Boosted by more than $1.6 billion in oil revenue, the company spent more than $1.3 billion on capital expenditures in the second quarter and took DD&A of $939 million in the Lower 48, where it produced about 1.5 billion cubic feet of natural gas per day.
Those deductions based on large capital expenditures reduced its Lower 48 taxable income to about $434 million.
Again, you don’t have to be an accountant to see that ConocoPhillips mostly a gas company, so comparing oil profits in Alaska with natural gas profits in the Lower 48 is nonsensical.
• “Wielechowski noted that Conoco’s Alaska profits rose even as their Alaska production fell. ConocoPhillips produced six thousand barrels per day more in the same quarter last year, but made $42 million more this 2nd quarter than last.”
Wielechowski must have really, really hoped nobody else read the earnings report.
In fact, ConocoPhillips’ income in the second quarter last year was $682 million compared to the $627 million this year.
It is only after a one-time settlement writedown of $97 million in that same quarter last year that net income decreases relative to this quarter.
One-time expenditures are irrelevant to a year-to-year income comparison, so he is just full of it on this one.
• “’They call it the More Alaska Production Act, but really it should be called the Make Alaska Poor Act,’ he said. Had Senate Bill 21 been in effect for the past six years, Alaskans would have lost $8.5 billion, according to the Parnell Administration.”
Alaska lost a cumulative 80 million barrels of production in the past six years, also according to the Parnell Administration.
• “Despite television commercials ConocoPhillips and others have been running trying to convince Alaskans they plan to increase oil production in Alaska, ConocoPhillips recently told a group of investors it actually plans on continued decreasing production in Alaska. In that same presentation, ConocoPhillips touted plans for skyrocketing production in the Lower 48, Latin America, Canada and Europe. (see attached slide)”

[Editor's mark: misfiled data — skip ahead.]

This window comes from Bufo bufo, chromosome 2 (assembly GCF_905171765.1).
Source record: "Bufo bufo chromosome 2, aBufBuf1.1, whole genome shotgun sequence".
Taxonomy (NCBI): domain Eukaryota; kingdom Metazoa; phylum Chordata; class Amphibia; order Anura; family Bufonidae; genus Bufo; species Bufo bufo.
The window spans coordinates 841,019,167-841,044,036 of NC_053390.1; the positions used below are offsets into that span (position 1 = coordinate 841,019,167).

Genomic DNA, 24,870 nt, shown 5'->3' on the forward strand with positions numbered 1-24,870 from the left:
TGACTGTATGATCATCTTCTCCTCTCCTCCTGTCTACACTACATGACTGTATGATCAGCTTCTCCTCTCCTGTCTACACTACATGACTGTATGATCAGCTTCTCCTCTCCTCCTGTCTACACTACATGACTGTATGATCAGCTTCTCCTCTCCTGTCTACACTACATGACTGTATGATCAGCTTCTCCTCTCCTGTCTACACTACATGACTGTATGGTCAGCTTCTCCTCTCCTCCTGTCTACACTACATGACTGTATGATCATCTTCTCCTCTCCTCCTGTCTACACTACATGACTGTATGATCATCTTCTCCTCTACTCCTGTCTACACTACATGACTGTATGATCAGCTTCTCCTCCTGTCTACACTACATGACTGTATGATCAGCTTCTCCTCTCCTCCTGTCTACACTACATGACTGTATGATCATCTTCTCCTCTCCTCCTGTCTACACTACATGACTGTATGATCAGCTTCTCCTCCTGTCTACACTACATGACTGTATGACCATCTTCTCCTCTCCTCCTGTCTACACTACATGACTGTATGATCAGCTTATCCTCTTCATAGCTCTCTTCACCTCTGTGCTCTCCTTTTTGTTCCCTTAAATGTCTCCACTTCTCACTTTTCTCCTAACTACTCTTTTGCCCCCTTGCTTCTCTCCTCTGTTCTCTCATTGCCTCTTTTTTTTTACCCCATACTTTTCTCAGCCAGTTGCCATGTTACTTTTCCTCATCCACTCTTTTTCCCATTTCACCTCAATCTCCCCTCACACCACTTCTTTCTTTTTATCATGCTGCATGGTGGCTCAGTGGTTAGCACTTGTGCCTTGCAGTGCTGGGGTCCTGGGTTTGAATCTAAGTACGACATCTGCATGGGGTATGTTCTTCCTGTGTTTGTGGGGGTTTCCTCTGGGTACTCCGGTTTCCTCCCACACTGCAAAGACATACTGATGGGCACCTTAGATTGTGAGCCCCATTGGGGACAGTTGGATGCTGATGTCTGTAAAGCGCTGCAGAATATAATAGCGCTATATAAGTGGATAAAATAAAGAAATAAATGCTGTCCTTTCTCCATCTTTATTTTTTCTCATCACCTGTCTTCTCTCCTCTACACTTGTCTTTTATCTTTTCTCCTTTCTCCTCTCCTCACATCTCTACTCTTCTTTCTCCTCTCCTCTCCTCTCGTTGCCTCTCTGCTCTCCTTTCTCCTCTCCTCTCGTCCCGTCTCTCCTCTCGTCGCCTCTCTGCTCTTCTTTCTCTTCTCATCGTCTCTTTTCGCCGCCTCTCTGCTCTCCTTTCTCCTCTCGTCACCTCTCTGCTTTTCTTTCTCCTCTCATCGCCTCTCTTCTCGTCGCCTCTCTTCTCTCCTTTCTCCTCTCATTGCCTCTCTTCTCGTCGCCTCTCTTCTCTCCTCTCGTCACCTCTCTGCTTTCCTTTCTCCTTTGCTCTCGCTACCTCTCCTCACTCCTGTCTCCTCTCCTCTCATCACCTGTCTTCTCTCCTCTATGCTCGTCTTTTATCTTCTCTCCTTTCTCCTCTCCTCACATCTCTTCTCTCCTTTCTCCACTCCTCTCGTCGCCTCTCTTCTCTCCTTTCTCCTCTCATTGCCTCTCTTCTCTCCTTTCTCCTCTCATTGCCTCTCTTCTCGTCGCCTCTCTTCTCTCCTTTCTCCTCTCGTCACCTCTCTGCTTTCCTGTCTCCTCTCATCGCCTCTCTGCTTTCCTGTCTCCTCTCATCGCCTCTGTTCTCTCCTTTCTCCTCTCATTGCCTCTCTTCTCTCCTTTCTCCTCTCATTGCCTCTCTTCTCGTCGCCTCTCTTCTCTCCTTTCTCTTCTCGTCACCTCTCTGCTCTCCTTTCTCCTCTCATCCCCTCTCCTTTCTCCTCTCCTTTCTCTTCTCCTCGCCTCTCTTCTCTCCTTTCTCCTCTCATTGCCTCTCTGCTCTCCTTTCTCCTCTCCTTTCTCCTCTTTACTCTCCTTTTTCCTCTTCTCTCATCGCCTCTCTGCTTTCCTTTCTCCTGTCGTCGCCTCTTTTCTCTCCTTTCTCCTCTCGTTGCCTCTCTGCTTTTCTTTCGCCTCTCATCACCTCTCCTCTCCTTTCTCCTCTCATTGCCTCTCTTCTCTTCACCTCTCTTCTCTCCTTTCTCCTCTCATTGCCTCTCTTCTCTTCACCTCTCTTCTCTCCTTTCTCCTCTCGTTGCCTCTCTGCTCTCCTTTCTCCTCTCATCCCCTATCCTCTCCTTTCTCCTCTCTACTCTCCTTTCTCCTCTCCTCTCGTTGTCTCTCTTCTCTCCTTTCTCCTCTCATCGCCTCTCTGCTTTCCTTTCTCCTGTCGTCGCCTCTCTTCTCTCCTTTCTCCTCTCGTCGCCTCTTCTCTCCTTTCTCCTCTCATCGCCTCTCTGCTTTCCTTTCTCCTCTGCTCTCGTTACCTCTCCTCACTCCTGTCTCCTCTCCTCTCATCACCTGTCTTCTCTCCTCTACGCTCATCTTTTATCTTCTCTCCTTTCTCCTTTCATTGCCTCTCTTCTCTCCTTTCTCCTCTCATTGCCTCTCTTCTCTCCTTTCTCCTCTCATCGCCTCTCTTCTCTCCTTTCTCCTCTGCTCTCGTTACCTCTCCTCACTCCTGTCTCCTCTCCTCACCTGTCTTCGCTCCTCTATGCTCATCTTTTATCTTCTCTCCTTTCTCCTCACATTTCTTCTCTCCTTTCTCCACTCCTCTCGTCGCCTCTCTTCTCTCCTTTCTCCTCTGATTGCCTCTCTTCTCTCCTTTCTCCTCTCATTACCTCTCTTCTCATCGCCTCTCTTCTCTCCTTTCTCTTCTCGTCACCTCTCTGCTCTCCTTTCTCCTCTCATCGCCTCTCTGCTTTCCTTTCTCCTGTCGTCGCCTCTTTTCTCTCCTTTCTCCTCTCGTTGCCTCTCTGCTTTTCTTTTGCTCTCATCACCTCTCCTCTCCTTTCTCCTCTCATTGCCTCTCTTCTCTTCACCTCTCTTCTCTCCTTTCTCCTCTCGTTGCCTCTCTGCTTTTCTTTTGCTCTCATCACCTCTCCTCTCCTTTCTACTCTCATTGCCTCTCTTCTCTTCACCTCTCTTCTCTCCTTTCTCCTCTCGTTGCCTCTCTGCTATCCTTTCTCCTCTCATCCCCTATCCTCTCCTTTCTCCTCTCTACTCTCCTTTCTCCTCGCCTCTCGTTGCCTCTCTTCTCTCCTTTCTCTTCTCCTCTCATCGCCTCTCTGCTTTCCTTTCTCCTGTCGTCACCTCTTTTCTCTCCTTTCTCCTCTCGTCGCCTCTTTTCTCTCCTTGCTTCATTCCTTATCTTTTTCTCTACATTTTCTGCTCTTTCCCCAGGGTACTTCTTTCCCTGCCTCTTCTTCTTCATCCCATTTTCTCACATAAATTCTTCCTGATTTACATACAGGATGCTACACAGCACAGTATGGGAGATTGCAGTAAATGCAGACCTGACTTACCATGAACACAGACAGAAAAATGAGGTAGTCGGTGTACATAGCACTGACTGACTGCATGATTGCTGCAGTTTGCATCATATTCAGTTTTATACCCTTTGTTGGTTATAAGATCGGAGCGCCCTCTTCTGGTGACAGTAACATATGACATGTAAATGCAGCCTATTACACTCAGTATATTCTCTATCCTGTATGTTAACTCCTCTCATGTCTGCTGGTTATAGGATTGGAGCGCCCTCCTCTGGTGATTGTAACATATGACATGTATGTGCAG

Yet again, Wielechowski was really hoping nobody fact-checked him.
On Page 2 (yes, Page 2), of the ConocoPhillips earnings release it states relative to Alaska:
“In an effort to increase production and as part of the increasing investment in Alaska, we signed a contract to build a new rotary drilling rig for the Kuparuk River Unit with drilling expected to commence in early 2016.”
Even in the slide he cites, it shows ConocoPhillips planning to add about 40,000 barrels per day in new projects in Alaska to keep production close to 200,000 barrels of oil equivalent per day (this includes the resumption of LNG exports from Nikiski, which accounts for about 23,000 BOE per day in its earnings in the second quarter).
• “Meanwhile, as Alaska’s savings accounts are being rapidly depleted, Wielechowski noted that ConocoPhillips just this month announced a 6% increase in its quarterly dividend to shareholders. ‘It would appear that instead of reinvesting in Alaska to increase oil production, the windfall profits are simply going back to ConocoPhillips’ shareholders,’ Senator Wielechowski lamented.”
Aww, he lamented. Sad face. If he’d bothered to do any math whatsoever, he could have calculated that the dividend increase amounts to an additional $50 million per quarter.
Meanwhile, ConocoPhillips’ capital spending in Alaska has increased by $260 million in the first half of 2014 compared to the first half of 2013.
What that means is that even if ConocoPhillips made an extra $42 million this quarter compared to last (which it didn’t), the company has invested more than six times that much into Alaska projects this year versus what it spent last year.
And they didn’t even need a law telling them to do it.
The only thing worth lamenting is that Wielechowski and his ilk are trying to sway an election with this kind of garbage.
Andrew Jensen can be reached at [email protected]